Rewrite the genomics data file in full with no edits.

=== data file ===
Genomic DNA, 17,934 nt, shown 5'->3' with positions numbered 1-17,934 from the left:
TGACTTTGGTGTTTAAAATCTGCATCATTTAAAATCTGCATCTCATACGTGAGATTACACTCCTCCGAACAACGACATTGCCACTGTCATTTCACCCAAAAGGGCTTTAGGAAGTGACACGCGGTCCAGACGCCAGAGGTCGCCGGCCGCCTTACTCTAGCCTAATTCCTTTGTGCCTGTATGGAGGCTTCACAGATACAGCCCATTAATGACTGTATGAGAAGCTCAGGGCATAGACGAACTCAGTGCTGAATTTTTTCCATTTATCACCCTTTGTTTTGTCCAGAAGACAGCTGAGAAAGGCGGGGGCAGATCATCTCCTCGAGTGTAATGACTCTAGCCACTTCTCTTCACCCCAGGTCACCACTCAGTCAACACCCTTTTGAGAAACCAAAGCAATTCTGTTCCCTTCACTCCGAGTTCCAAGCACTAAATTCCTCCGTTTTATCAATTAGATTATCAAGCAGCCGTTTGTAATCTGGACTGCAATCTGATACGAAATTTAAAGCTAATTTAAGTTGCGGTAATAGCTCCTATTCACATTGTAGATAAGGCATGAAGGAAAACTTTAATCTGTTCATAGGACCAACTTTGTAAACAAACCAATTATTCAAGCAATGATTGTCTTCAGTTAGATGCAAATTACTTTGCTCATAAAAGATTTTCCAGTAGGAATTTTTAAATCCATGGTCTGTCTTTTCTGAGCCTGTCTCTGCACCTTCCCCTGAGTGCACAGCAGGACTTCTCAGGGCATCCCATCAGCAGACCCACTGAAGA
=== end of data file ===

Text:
Genomic DNA, 17,934 nt, shown 5'->3' with positions numbered 1-17,934 from the left:
TGACTTTGGTGTTTAAAATCTGCATCATTTAAAATCTGCATCTCATACGTGAGATTACACTCCTCCGAACAACGACATTGCCACTGTCATTTCACCCAAAAGGGCTTTAGGAAGTGACACGCGGTCCAGACGCCAGAGGTCGCCGGCCGCCTTACTCTAGCCTAATTCCTTTGTGCCTGTATGGAGGCTTCACAGATACAGCCCATTAATGACTGTATGAGAAGCTCAGGGCATAGACGAACTCAGTGCTGAATTTTTTCCATTTATCACCCTTTGTTTTGTCCAGAAGACAGCTGAGAAAGGCGGGGGCAGATCATCTCCTCGAGTGTAATGACTCTAGCCACTTCTCTTCACCCCAGGTCACCACTCAGTCAACACCCTTTTGAGAAACCAAAGCAATTCTGTTCCCTTCACTCCGAGTTCCAAGCACTAAATTCCTCCGTTTTATCAATTAGATTATCAAGCAGCCGTTTGTAATCTGGACTGCAATCTGATACGAAATTTAAAGCTAATTTAAGTTGCGGTAATAGCTCCTATTCACATTGTAGATAAGGCATGAAGGAAAACTTTAATCTGTTCATAGGACCAACTTTGTAAACAAACCAATTATTCAAGCAATGATTGTCTTCAGTTAGATGCAAATTACTTTGCTCATAAAAGATTTTCCAGTAGGAATTTTTAAATCCATGGTCTGTCTTTTCTGAGCCTGTCTCTGCACCTTCCCCTGAGTGCACAGCAGGACTTCTCAGGGCATCCCATCAGCAGACCCACTGAAGA